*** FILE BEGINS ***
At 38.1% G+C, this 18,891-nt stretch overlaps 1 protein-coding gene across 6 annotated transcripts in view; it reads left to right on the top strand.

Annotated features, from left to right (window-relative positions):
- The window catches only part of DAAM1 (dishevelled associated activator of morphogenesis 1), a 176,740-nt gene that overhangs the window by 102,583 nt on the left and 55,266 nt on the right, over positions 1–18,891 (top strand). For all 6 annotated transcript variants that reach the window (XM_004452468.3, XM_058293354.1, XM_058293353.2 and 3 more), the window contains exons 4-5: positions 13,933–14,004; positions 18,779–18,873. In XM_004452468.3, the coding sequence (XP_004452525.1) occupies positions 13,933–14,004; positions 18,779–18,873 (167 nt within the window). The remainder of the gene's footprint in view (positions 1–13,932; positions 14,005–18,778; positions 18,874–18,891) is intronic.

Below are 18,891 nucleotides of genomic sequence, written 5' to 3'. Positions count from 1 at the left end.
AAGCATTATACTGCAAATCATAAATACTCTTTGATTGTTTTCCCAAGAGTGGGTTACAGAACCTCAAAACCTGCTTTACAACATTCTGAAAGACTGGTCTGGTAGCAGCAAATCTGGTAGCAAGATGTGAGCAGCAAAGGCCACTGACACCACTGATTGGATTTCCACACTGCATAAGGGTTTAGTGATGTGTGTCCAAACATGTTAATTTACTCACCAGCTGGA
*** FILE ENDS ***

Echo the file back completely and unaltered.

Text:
At 38.1% G+C, this 18,891-nt stretch overlaps 1 protein-coding gene across 6 annotated transcripts in view; it reads left to right on the top strand.

Annotated features, from left to right (window-relative positions):
- The window catches only part of DAAM1 (dishevelled associated activator of morphogenesis 1), a 176,740-nt gene that overhangs the window by 102,583 nt on the left and 55,266 nt on the right, over positions 1–18,891 (top strand). For all 6 annotated transcript variants that reach the window (XM_004452468.3, XM_058293354.1, XM_058293353.2 and 3 more), the window contains exons 4-5: positions 13,933–14,004; positions 18,779–18,873. In XM_004452468.3, the coding sequence (XP_004452525.1) occupies positions 13,933–14,004; positions 18,779–18,873 (167 nt within the window). The remainder of the gene's footprint in view (positions 1–13,932; positions 14,005–18,778; positions 18,874–18,891) is intronic.

Below are 18,891 nucleotides of genomic sequence, written 5' to 3'. Positions count from 1 at the left end.
AAGCATTATACTGCAAATCATAAATACTCTTTGATTGTTTTCCCAAGAGTGGGTTACAGAACCTCAAAACCTGCTTTACAACATTCTGAAAGACTGGTCTGGTAGCAGCAAATCTGGTAGCAAGATGTGAGCAGCAAAGGCCACTGACACCACTGATTGGATTTCCACACTGCATAAGGGTTTAGTGATGTGTGTCCAAACATGTTAATTTACTCACCAGCTGGA